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15 Minutes of Fame: First Responders on the WoW scene


15 Minutes of Fame is our look at World of Warcraft players of all shapes and sizes – from the renowned to the relatively anonymous, the remarkable to the player next door. Tip us off to players you'd like to hear more about.

Talk about teamwork: The First Responders-H bring pack pride to Lightning's Blade (US) in a big way. This two-and-a-half-year-old, multi-game clan had cleared most of Black Temple prior to Wrath's launch, is digging into Naxxramas with a vengeance and, beyond WoW, maintains a well known and successful XBox team.

Their tactics: military precision – literally. The First Responders are primarily firefighters, medics, police officers and military personnel. The guild accepts civilians on a case-by-case basis, emphasizing common attitudes about teamwork rather than the usual min/maxing or gear focus of other guilds. While their nontraditional schedules may dampen progression speed, it certainly doesn't dampen their enthusiasm or guild pride.

15 Minutes of Fame: How are The First Responders different from your typical WoW raiding guild?
Paradin, overall leader of The First Responders: I had been working as an EMT for just a few years at that point, but I had already realized how disciplined, respectful and fun-loving my co-workers were. I started the team as an attempt to bring the attitudes and discipline of the people that I respect the most -- firefighters, EMTs, medics, police officers and military personnel -- into online gaming.

The principles of honor, integrity, compassion, accountability, professionalism and respect are a part of our mission statement, and they are at the very core of what we expect from our members.

The First Responders has been gaming together for a good handful of years now. How did you get started as a clan?

We originally started as a group in January 2004 as an XBox Live team. I searched for people to help me and found four others while cruising the Ubisoft forums for Rainbow Six 3, which was the most popular game out for XBL at that time. They understood the principles I was going for, and together we dug in and started searching for more.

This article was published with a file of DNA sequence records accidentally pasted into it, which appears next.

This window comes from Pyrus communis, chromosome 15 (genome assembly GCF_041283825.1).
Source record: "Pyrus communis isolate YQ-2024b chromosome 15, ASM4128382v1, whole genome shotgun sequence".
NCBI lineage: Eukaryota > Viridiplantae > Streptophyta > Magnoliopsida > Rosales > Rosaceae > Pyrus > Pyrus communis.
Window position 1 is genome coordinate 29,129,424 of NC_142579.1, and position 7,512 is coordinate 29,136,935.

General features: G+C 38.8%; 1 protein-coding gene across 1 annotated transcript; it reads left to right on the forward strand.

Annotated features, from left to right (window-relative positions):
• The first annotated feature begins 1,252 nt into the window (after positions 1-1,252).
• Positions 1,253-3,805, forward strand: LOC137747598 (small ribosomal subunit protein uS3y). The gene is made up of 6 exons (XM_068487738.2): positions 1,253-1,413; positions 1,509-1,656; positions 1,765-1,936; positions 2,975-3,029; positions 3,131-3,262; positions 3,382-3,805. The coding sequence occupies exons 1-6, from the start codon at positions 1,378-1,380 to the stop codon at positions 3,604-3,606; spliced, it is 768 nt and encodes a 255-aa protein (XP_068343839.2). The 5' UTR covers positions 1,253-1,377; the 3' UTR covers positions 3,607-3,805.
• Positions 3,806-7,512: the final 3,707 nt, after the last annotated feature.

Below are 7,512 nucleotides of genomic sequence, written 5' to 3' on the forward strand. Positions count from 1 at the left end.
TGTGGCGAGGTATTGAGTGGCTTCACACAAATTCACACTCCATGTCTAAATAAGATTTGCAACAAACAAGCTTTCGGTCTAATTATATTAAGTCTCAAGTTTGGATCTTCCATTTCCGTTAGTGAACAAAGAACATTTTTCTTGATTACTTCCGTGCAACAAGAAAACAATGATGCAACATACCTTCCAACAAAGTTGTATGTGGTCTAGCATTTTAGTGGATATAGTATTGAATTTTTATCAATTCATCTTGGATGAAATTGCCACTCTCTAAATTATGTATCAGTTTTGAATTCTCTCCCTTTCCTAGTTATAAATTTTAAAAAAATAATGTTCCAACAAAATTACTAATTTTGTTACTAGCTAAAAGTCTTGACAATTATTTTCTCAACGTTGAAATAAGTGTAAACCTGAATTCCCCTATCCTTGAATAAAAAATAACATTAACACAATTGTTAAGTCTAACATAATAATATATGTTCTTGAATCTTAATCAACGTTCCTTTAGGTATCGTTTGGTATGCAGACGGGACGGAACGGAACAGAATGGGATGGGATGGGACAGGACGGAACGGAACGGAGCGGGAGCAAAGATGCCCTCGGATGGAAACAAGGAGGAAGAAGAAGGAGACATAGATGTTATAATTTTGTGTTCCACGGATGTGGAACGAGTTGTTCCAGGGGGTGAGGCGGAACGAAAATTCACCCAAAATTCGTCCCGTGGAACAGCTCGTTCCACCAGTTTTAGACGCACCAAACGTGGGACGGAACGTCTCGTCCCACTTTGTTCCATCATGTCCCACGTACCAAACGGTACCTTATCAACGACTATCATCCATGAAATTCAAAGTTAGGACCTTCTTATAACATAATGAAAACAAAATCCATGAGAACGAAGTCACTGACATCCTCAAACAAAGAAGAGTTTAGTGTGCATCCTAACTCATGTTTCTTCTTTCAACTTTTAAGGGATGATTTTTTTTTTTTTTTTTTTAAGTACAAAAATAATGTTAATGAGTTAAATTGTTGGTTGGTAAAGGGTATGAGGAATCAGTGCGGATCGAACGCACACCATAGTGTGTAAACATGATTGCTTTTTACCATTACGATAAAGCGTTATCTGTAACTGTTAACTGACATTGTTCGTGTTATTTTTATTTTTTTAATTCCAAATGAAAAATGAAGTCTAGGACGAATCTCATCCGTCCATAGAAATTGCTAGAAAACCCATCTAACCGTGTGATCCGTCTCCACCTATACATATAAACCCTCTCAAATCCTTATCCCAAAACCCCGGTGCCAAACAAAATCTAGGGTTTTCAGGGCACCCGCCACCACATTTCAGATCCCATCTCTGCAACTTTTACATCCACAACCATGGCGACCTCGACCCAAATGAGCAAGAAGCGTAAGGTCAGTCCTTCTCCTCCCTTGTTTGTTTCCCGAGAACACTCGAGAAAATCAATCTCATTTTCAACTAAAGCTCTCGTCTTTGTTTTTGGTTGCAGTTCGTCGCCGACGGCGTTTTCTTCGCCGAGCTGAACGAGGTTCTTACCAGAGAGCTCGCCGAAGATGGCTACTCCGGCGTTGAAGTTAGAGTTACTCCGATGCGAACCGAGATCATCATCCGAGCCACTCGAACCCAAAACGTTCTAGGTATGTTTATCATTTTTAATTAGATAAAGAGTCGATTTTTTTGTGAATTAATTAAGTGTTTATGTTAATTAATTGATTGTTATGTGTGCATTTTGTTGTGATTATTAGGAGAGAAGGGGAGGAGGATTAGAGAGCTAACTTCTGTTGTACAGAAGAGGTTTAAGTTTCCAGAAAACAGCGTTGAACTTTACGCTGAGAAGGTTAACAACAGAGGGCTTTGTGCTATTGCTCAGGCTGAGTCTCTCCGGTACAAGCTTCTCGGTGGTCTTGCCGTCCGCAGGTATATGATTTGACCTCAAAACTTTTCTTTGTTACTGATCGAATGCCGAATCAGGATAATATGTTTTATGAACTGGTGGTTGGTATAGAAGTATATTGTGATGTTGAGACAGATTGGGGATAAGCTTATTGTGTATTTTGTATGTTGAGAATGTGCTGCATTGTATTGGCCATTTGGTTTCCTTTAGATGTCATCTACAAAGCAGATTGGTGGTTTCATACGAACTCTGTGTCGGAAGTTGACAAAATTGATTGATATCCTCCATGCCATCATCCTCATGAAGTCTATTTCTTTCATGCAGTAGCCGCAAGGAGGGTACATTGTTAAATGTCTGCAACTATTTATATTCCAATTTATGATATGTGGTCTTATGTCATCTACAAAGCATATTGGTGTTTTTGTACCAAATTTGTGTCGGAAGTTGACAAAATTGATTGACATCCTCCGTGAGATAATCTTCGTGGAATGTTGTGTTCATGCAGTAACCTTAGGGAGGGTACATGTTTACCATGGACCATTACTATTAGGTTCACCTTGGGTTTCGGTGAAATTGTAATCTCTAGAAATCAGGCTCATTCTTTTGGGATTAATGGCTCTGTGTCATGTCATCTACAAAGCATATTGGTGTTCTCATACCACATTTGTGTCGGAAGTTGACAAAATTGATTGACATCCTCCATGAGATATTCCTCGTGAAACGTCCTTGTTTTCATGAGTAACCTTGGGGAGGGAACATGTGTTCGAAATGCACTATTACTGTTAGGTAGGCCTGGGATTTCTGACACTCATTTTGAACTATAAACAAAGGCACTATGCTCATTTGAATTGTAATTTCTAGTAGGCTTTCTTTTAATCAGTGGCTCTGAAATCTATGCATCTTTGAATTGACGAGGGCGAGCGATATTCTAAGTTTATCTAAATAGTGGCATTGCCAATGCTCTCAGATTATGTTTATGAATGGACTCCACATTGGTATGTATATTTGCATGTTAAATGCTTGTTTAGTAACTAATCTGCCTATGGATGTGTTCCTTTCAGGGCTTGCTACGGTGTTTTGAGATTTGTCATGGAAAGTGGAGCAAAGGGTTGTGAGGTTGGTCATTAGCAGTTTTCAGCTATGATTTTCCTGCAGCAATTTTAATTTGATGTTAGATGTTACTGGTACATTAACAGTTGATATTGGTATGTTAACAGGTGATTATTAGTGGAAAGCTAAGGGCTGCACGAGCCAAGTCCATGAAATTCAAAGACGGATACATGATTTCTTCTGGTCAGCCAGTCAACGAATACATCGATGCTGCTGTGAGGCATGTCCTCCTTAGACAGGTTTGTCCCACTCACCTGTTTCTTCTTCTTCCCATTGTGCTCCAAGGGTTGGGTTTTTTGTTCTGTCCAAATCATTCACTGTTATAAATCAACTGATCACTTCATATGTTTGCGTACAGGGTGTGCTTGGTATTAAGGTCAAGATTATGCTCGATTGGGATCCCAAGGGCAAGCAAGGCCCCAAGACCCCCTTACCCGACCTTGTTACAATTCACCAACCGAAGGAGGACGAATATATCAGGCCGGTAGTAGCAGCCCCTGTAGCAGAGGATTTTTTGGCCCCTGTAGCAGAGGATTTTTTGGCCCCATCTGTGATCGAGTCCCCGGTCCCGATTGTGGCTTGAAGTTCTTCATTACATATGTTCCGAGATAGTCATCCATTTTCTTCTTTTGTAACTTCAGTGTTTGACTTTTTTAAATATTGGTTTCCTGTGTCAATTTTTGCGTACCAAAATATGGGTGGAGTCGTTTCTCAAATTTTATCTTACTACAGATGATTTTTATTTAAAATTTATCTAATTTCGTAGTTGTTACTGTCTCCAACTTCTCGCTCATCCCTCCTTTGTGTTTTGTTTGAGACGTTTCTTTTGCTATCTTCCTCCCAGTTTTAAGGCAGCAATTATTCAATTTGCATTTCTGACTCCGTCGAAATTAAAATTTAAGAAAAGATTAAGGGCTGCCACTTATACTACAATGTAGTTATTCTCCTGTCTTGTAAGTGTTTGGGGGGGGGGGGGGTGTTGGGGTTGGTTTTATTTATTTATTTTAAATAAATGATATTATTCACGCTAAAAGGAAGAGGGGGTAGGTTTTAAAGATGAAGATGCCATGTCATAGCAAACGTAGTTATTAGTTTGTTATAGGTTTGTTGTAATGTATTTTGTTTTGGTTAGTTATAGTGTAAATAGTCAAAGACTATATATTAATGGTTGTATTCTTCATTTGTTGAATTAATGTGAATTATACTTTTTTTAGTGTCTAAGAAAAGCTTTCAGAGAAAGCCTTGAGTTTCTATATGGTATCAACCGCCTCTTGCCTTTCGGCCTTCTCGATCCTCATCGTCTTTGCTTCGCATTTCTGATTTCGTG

And what sparked the creation of a WoW branch?
After doing very well winning a few championships and picking up a few sponsors, we received a request from one company we were working with to start becoming involved in PC gaming. They wanted to work with a more "diverse" group. Our WoW guild was initially started up as a request from a potential sponsor, so we humored them.

Today, we have well over 100 members playing from six different countries that represent each branch of our military, including police and fire/rescue from other countries such as the RCMP of Canada (Royal Canadian Mounted Police). We've grown very slowly, but as a whole we are very proud of what TFR has become.

What's the philosophy behind limiting the number of civilian members in TFR?
There has occasionally been the misconception that we don't allow any civilians into our team, which is entirely untrue. We learned very early on that we couldn't function without the stability of others who have a more normal schedule.

However, we are very choosy about the civilians who join the team. They have to show they understand the concept of why we are here, understanding that we don't base success around the speed of progression but the friendships to be found while getting there. I won't pretend to say this is a guild for everyone, but those civilians who can show they belong are truly valued and treated just like everyone else. Some of our most key and influential members are our civilians. They are an exception, so we expect those guys to be truly exceptional -- and they are.

Does TFR have a core group of players who know each other in real life, or are most of the relationships virtual?